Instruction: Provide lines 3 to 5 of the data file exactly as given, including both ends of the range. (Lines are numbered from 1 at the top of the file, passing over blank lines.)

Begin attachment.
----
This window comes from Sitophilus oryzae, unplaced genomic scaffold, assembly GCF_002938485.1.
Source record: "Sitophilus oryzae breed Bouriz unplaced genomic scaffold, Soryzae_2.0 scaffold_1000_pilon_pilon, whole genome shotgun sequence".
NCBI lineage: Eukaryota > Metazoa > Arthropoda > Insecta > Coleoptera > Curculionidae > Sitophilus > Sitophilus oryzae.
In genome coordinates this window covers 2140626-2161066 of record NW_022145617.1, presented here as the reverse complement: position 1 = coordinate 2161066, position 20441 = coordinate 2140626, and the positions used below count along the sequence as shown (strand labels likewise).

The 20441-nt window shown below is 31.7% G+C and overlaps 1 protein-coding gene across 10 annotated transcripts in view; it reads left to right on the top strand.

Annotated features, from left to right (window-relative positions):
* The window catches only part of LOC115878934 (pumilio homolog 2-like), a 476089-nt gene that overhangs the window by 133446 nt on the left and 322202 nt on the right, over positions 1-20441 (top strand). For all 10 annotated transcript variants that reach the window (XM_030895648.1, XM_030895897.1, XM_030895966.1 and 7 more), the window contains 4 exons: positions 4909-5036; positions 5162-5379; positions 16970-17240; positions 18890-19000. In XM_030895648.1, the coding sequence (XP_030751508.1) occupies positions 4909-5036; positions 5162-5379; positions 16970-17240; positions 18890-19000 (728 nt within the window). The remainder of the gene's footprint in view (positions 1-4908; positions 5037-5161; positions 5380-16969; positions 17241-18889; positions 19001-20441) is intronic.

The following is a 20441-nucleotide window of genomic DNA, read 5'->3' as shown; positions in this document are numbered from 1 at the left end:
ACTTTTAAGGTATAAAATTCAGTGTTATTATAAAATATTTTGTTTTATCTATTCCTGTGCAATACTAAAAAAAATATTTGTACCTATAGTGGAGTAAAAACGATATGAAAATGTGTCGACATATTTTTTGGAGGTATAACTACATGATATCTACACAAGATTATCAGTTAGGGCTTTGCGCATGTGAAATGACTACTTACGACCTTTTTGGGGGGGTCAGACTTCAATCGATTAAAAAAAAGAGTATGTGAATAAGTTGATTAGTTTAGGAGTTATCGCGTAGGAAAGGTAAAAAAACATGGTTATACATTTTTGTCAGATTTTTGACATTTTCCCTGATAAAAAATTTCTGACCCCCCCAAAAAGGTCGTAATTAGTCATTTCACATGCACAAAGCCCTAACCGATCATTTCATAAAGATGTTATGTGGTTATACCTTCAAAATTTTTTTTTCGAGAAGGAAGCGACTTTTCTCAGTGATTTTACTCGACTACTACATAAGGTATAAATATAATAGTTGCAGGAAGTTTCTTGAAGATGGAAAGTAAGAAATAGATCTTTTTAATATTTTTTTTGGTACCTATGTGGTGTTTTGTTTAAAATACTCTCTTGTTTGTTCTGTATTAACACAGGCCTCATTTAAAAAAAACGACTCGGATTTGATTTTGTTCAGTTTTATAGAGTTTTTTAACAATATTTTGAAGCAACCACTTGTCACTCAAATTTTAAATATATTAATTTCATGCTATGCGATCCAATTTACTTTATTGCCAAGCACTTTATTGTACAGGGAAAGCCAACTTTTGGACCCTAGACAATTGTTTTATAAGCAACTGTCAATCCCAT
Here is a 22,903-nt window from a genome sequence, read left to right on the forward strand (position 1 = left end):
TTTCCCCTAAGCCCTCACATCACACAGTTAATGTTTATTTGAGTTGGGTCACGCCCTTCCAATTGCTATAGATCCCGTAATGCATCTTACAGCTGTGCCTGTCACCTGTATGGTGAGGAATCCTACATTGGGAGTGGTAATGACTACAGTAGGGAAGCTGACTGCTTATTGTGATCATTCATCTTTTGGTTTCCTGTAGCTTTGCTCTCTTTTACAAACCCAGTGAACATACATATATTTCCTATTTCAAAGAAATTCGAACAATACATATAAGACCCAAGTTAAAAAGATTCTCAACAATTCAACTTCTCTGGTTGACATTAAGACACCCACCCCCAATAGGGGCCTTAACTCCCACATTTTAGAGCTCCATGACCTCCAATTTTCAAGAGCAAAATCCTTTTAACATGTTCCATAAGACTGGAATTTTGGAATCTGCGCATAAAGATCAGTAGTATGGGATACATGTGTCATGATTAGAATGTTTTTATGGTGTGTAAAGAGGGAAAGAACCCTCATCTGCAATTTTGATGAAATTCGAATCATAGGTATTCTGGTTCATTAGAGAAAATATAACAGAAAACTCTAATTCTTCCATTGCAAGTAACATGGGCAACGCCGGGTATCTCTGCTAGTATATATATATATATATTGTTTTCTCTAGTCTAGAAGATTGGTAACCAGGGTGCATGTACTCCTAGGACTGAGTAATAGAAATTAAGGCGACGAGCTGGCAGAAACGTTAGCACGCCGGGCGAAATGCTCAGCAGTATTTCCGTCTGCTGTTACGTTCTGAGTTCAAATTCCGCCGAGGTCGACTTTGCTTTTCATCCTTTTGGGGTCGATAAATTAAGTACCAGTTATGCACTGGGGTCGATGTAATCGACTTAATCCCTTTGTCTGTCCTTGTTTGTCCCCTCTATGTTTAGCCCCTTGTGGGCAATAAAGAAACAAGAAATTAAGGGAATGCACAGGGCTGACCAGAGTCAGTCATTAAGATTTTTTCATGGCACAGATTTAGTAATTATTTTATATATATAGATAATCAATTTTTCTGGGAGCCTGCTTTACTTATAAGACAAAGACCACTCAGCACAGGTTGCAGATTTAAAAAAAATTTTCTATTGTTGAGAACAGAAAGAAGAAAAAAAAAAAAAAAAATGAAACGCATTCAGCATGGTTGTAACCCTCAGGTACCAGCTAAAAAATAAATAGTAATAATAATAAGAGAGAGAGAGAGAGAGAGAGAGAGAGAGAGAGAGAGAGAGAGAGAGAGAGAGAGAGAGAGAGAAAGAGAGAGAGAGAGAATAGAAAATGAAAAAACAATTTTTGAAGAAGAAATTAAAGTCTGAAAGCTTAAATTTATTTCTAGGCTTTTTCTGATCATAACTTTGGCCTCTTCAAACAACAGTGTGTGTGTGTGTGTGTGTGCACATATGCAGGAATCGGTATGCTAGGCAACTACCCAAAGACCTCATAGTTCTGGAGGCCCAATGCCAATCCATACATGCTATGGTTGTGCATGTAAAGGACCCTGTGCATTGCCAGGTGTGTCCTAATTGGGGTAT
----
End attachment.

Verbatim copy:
NCBI lineage: Eukaryota > Metazoa > Arthropoda > Insecta > Coleoptera > Curculionidae > Sitophilus > Sitophilus oryzae.
In genome coordinates this window covers 2140626-2161066 of record NW_022145617.1, presented here as the reverse complement: position 1 = coordinate 2161066, position 20441 = coordinate 2140626, and the positions used below count along the sequence as shown (strand labels likewise).

The 20441-nt window shown below is 31.7% G+C and overlaps 1 protein-coding gene across 10 annotated transcripts in view; it reads left to right on the top strand.